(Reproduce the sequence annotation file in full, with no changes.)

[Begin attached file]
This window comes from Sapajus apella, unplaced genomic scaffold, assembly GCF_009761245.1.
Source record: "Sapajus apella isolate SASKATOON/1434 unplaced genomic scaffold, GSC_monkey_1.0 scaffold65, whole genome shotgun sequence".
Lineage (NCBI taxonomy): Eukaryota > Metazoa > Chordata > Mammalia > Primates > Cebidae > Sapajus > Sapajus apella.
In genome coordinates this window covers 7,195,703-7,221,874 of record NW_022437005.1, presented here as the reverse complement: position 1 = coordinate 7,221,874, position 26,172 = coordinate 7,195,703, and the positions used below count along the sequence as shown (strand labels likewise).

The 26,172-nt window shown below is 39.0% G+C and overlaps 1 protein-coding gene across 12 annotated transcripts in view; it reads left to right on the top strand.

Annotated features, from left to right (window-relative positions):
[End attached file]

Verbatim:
This window comes from Sapajus apella, unplaced genomic scaffold, assembly GCF_009761245.1.
Source record: "Sapajus apella isolate SASKATOON/1434 unplaced genomic scaffold, GSC_monkey_1.0 scaffold65, whole genome shotgun sequence".
Lineage (NCBI taxonomy): Eukaryota > Metazoa > Chordata > Mammalia > Primates > Cebidae > Sapajus > Sapajus apella.
In genome coordinates this window covers 7,195,703-7,221,874 of record NW_022437005.1, presented here as the reverse complement: position 1 = coordinate 7,221,874, position 26,172 = coordinate 7,195,703, and the positions used below count along the sequence as shown (strand labels likewise).

The 26,172-nt window shown below is 39.0% G+C and overlaps 1 protein-coding gene across 12 annotated transcripts in view; it reads left to right on the top strand.

Annotated features, from left to right (window-relative positions):